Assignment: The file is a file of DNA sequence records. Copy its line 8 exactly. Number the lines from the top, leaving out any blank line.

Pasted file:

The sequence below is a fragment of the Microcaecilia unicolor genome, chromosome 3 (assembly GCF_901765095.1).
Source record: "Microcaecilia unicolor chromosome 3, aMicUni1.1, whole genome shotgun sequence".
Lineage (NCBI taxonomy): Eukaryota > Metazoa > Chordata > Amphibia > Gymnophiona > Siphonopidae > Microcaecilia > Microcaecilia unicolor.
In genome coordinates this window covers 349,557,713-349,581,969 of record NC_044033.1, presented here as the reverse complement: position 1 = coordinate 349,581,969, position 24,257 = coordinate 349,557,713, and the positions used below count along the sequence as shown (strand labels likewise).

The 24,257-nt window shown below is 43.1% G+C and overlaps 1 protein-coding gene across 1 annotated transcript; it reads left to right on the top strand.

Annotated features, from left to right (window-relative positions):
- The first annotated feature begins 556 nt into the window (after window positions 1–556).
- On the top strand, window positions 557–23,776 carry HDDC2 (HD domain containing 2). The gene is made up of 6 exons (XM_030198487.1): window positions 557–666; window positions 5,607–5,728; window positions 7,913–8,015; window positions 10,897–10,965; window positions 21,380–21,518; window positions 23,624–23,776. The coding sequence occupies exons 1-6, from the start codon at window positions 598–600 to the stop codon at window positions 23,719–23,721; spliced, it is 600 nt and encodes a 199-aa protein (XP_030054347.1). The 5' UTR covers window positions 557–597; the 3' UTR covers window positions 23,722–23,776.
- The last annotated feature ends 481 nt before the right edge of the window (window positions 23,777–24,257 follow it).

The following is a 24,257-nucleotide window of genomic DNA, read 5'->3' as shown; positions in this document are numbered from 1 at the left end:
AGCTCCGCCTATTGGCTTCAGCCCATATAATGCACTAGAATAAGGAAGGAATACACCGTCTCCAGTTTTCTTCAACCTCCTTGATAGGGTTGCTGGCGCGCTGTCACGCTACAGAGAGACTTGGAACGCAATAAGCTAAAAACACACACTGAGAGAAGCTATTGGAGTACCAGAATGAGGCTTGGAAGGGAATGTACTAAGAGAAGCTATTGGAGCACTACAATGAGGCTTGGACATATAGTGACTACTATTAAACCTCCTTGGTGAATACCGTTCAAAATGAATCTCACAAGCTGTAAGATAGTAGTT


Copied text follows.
- On the top strand, window positions 557–23,776 carry HDDC2 (HD domain containing 2). The gene is made up of 6 exons (XM_030198487.1): window positions 557–666; window positions 5,607–5,728; window positions 7,913–8,015; window positions 10,897–10,965; window positions 21,380–21,518; window positions 23,624–23,776. The coding sequence occupies exons 1-6, from the start codon at window positions 598–600 to the stop codon at window positions 23,719–23,721; spliced, it is 600 nt and encodes a 199-aa protein (XP_030054347.1). The 5' UTR covers window positions 557–597; the 3' UTR covers window positions 23,722–23,776.